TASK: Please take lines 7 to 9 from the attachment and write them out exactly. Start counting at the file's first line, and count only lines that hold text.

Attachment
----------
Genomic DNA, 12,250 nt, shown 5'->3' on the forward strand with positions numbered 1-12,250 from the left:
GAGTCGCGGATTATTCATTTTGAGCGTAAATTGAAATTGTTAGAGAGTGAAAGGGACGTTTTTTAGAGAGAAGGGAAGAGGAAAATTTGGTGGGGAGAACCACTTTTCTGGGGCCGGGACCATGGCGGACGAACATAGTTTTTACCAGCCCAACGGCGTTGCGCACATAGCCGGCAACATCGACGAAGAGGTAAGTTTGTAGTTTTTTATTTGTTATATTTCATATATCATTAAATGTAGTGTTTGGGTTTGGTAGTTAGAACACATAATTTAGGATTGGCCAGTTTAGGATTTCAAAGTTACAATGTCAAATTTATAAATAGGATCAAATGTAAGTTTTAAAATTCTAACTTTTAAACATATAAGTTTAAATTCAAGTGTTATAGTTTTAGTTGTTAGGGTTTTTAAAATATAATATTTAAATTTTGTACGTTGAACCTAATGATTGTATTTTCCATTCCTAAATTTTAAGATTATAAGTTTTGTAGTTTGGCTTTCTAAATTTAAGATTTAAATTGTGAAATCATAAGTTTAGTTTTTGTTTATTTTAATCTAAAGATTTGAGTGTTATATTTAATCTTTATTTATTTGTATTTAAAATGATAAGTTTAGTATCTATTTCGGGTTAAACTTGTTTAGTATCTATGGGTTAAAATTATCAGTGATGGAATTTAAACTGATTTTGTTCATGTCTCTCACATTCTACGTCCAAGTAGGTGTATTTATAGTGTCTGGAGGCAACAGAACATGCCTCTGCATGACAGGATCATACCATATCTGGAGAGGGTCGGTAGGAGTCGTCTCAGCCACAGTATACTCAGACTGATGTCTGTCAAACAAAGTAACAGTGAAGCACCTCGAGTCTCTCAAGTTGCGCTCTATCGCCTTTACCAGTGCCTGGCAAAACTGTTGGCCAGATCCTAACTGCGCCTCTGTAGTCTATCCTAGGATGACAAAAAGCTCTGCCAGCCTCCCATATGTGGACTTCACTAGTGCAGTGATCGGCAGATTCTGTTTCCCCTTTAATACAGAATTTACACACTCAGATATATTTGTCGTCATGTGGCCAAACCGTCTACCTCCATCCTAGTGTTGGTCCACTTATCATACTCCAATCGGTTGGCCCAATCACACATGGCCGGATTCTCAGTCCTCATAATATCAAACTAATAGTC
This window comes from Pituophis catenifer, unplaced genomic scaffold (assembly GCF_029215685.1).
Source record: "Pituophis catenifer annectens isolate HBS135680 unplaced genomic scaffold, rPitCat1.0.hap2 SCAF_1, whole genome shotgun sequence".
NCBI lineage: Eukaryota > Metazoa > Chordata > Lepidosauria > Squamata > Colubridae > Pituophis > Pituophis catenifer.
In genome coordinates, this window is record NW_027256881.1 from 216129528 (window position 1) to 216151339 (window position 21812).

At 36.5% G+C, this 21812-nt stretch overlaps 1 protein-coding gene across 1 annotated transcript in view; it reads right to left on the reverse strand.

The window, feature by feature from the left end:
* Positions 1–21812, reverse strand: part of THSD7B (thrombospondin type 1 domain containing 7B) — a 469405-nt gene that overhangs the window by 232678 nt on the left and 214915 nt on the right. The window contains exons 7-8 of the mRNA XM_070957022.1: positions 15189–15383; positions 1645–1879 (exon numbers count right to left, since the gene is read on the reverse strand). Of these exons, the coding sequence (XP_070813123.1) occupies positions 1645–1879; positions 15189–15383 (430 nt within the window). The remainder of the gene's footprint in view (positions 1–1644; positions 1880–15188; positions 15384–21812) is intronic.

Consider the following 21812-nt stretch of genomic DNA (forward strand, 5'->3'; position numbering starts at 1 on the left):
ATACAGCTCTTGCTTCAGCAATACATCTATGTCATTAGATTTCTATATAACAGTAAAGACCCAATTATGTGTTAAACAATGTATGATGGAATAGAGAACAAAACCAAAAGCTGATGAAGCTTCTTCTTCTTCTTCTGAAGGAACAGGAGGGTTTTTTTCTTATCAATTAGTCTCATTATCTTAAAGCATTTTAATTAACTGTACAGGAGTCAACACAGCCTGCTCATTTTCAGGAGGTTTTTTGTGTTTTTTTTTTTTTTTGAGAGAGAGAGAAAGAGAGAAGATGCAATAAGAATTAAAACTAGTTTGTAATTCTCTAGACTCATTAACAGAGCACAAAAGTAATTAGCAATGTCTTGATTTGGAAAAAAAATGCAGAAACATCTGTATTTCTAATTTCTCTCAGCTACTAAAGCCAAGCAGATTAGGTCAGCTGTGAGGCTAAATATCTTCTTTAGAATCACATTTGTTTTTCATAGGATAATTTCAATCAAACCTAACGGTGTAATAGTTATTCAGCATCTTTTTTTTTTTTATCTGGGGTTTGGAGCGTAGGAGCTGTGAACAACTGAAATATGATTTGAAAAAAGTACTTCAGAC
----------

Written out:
At 36.5% G+C, this 21812-nt stretch overlaps 1 protein-coding gene across 1 annotated transcript in view; it reads right to left on the reverse strand.

The window, feature by feature from the left end:
* Positions 1–21812, reverse strand: part of THSD7B (thrombospondin type 1 domain containing 7B) — a 469405-nt gene that overhangs the window by 232678 nt on the left and 214915 nt on the right. The window contains exons 7-8 of the mRNA XM_070957022.1: positions 15189–15383; positions 1645–1879 (exon numbers count right to left, since the gene is read on the reverse strand). Of these exons, the coding sequence (XP_070813123.1) occupies positions 1645–1879; positions 15189–15383 (430 nt within the window). The remainder of the gene's footprint in view (positions 1–1644; positions 1880–15188; positions 15384–21812) is intronic.